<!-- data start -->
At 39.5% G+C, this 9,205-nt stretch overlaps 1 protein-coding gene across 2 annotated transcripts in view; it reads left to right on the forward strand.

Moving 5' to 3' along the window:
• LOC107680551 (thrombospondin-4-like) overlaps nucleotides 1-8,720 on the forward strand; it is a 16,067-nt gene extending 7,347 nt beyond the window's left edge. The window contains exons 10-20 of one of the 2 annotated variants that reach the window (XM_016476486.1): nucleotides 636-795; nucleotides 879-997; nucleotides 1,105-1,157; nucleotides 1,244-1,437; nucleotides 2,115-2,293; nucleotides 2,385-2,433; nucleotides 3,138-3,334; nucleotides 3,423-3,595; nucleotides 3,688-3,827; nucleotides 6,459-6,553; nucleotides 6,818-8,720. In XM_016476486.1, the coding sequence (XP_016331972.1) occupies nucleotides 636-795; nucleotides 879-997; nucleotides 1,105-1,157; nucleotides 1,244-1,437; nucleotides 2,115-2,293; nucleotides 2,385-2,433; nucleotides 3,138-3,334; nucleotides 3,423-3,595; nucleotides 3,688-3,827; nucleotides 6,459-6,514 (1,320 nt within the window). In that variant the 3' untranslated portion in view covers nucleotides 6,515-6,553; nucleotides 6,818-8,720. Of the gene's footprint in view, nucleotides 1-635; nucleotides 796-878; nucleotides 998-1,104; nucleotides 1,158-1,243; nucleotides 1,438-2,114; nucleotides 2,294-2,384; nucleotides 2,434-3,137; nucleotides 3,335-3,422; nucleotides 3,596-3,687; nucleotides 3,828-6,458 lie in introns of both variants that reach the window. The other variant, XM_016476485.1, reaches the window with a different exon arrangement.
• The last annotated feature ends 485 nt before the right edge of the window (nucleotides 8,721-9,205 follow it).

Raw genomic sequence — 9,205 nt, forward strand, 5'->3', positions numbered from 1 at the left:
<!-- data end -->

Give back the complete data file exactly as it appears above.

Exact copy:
At 39.5% G+C, this 9,205-nt stretch overlaps 1 protein-coding gene across 2 annotated transcripts in view; it reads left to right on the forward strand.

Moving 5' to 3' along the window:
• LOC107680551 (thrombospondin-4-like) overlaps nucleotides 1-8,720 on the forward strand; it is a 16,067-nt gene extending 7,347 nt beyond the window's left edge. The window contains exons 10-20 of one of the 2 annotated variants that reach the window (XM_016476486.1): nucleotides 636-795; nucleotides 879-997; nucleotides 1,105-1,157; nucleotides 1,244-1,437; nucleotides 2,115-2,293; nucleotides 2,385-2,433; nucleotides 3,138-3,334; nucleotides 3,423-3,595; nucleotides 3,688-3,827; nucleotides 6,459-6,553; nucleotides 6,818-8,720. In XM_016476486.1, the coding sequence (XP_016331972.1) occupies nucleotides 636-795; nucleotides 879-997; nucleotides 1,105-1,157; nucleotides 1,244-1,437; nucleotides 2,115-2,293; nucleotides 2,385-2,433; nucleotides 3,138-3,334; nucleotides 3,423-3,595; nucleotides 3,688-3,827; nucleotides 6,459-6,514 (1,320 nt within the window). In that variant the 3' untranslated portion in view covers nucleotides 6,515-6,553; nucleotides 6,818-8,720. Of the gene's footprint in view, nucleotides 1-635; nucleotides 796-878; nucleotides 998-1,104; nucleotides 1,158-1,243; nucleotides 1,438-2,114; nucleotides 2,294-2,384; nucleotides 2,434-3,137; nucleotides 3,335-3,422; nucleotides 3,596-3,687; nucleotides 3,828-6,458 lie in introns of both variants that reach the window. The other variant, XM_016476485.1, reaches the window with a different exon arrangement.
• The last annotated feature ends 485 nt before the right edge of the window (nucleotides 8,721-9,205 follow it).

Raw genomic sequence — 9,205 nt, forward strand, 5'->3', positions numbered from 1 at the left: